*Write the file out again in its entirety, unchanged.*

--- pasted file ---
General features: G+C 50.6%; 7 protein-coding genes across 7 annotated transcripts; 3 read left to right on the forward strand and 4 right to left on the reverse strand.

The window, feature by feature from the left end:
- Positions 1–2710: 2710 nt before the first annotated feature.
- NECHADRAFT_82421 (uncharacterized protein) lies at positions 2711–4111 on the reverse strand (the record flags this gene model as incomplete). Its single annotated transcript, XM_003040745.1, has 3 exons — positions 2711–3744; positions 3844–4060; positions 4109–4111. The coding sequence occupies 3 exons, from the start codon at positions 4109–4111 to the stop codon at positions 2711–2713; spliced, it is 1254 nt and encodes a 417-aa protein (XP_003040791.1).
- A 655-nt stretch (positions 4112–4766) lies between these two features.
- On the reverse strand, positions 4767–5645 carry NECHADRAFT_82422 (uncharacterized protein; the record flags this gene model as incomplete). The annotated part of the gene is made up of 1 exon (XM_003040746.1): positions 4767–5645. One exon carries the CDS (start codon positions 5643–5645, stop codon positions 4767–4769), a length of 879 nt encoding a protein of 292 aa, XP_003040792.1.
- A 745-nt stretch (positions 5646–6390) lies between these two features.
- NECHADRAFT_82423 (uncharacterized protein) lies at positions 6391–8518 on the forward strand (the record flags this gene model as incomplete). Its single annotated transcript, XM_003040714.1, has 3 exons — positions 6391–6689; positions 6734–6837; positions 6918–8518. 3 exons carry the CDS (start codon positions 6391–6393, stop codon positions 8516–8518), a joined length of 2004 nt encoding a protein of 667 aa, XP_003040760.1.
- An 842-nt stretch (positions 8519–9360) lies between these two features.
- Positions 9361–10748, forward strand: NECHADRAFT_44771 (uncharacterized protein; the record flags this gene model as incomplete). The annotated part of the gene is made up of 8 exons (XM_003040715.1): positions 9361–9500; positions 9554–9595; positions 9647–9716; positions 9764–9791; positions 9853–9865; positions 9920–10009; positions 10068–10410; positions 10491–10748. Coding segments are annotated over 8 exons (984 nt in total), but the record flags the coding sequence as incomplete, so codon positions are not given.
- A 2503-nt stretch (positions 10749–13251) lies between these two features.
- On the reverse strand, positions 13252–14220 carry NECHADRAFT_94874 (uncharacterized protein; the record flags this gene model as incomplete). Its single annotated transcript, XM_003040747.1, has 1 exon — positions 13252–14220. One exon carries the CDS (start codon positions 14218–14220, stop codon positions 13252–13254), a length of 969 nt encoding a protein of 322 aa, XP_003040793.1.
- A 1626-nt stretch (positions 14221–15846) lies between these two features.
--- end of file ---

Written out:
General features: G+C 50.6%; 7 protein-coding genes across 7 annotated transcripts; 3 read left to right on the forward strand and 4 right to left on the reverse strand.

The window, feature by feature from the left end:
- Positions 1–2710: 2710 nt before the first annotated feature.
- NECHADRAFT_82421 (uncharacterized protein) lies at positions 2711–4111 on the reverse strand (the record flags this gene model as incomplete). Its single annotated transcript, XM_003040745.1, has 3 exons — positions 2711–3744; positions 3844–4060; positions 4109–4111. The coding sequence occupies 3 exons, from the start codon at positions 4109–4111 to the stop codon at positions 2711–2713; spliced, it is 1254 nt and encodes a 417-aa protein (XP_003040791.1).
- A 655-nt stretch (positions 4112–4766) lies between these two features.
- On the reverse strand, positions 4767–5645 carry NECHADRAFT_82422 (uncharacterized protein; the record flags this gene model as incomplete). The annotated part of the gene is made up of 1 exon (XM_003040746.1): positions 4767–5645. One exon carries the CDS (start codon positions 5643–5645, stop codon positions 4767–4769), a length of 879 nt encoding a protein of 292 aa, XP_003040792.1.
- A 745-nt stretch (positions 5646–6390) lies between these two features.
- NECHADRAFT_82423 (uncharacterized protein) lies at positions 6391–8518 on the forward strand (the record flags this gene model as incomplete). Its single annotated transcript, XM_003040714.1, has 3 exons — positions 6391–6689; positions 6734–6837; positions 6918–8518. 3 exons carry the CDS (start codon positions 6391–6393, stop codon positions 8516–8518), a joined length of 2004 nt encoding a protein of 667 aa, XP_003040760.1.
- An 842-nt stretch (positions 8519–9360) lies between these two features.
- Positions 9361–10748, forward strand: NECHADRAFT_44771 (uncharacterized protein; the record flags this gene model as incomplete). The annotated part of the gene is made up of 8 exons (XM_003040715.1): positions 9361–9500; positions 9554–9595; positions 9647–9716; positions 9764–9791; positions 9853–9865; positions 9920–10009; positions 10068–10410; positions 10491–10748. Coding segments are annotated over 8 exons (984 nt in total), but the record flags the coding sequence as incomplete, so codon positions are not given.
- A 2503-nt stretch (positions 10749–13251) lies between these two features.
- On the reverse strand, positions 13252–14220 carry NECHADRAFT_94874 (uncharacterized protein; the record flags this gene model as incomplete). Its single annotated transcript, XM_003040747.1, has 1 exon — positions 13252–14220. One exon carries the CDS (start codon positions 14218–14220, stop codon positions 13252–13254), a length of 969 nt encoding a protein of 322 aa, XP_003040793.1.
- A 1626-nt stretch (positions 14221–15846) lies between these two features.